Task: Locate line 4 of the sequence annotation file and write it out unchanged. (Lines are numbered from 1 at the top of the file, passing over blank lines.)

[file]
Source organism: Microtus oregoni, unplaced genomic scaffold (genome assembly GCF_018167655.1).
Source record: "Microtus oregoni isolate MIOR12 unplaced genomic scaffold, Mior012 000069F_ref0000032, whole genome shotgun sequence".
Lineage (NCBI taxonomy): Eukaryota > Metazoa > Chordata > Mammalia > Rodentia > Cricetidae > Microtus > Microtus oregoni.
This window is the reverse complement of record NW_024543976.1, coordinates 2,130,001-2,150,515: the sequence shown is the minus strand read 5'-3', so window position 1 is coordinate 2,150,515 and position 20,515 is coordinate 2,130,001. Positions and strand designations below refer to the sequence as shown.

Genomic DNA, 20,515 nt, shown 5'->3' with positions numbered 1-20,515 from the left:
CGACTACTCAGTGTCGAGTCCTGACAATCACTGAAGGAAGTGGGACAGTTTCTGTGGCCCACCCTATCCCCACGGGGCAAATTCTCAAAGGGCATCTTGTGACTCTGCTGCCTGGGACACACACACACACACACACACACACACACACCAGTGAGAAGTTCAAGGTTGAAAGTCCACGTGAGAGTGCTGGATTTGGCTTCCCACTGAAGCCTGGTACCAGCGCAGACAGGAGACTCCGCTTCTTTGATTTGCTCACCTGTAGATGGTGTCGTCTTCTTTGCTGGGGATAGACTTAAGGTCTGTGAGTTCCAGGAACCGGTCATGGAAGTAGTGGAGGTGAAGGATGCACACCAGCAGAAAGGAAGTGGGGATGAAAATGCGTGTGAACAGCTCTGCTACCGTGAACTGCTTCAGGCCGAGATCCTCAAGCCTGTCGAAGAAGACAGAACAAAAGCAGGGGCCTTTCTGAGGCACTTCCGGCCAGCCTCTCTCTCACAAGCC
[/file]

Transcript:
This window is the reverse complement of record NW_024543976.1, coordinates 2,130,001-2,150,515: the sequence shown is the minus strand read 5'-3', so window position 1 is coordinate 2,150,515 and position 20,515 is coordinate 2,130,001. Positions and strand designations below refer to the sequence as shown.